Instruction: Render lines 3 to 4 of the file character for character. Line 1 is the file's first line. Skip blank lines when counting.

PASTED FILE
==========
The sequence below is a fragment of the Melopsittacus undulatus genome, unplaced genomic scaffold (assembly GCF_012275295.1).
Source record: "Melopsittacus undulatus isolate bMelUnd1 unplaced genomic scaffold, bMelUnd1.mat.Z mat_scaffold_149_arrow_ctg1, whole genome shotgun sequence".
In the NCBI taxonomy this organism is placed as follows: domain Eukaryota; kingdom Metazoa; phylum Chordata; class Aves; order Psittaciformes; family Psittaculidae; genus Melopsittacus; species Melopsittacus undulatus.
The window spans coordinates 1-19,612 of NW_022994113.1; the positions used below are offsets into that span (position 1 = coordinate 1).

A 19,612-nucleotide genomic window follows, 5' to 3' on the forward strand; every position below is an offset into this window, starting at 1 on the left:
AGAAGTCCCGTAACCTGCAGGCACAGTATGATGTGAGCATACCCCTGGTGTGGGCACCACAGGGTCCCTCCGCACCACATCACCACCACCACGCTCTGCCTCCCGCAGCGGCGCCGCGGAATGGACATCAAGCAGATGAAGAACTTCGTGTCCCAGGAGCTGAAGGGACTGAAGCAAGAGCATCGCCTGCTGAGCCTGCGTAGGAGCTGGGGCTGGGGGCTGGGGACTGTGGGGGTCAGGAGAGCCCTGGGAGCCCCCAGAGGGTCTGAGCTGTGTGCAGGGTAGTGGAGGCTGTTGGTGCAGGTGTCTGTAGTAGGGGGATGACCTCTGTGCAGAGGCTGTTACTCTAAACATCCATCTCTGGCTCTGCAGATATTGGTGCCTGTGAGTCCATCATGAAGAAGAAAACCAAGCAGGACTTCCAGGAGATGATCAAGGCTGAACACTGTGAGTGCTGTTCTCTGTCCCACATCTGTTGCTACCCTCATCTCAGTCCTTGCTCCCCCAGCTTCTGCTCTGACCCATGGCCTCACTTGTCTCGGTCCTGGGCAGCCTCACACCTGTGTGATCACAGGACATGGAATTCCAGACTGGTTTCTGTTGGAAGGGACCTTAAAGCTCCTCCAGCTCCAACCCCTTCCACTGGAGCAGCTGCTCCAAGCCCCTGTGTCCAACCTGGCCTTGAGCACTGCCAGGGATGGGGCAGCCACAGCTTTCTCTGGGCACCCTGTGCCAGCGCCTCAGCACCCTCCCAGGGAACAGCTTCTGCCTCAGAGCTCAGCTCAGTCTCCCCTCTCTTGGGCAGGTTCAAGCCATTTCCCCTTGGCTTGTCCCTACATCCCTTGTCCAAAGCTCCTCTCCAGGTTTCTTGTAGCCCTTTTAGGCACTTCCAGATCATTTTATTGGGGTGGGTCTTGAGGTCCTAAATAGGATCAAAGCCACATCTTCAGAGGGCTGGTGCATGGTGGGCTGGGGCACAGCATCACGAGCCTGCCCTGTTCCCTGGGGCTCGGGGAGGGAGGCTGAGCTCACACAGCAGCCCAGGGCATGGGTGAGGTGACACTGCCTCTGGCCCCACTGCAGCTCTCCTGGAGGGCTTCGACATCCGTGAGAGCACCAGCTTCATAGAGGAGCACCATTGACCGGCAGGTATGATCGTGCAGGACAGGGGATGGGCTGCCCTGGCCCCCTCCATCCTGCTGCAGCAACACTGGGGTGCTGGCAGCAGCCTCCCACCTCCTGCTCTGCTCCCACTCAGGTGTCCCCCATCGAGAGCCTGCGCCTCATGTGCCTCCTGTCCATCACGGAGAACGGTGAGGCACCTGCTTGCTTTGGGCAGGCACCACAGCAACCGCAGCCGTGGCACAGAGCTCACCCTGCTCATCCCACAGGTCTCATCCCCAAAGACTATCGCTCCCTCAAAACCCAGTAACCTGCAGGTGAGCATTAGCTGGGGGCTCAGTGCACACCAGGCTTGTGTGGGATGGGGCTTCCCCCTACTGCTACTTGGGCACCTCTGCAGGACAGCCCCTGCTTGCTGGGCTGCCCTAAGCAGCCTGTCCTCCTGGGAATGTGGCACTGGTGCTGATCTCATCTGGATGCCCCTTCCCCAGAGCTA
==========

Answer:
In the NCBI taxonomy this organism is placed as follows: domain Eukaryota; kingdom Metazoa; phylum Chordata; class Aves; order Psittaciformes; family Psittaculidae; genus Melopsittacus; species Melopsittacus undulatus.
The window spans coordinates 1-19,612 of NW_022994113.1; the positions used below are offsets into that span (position 1 = coordinate 1).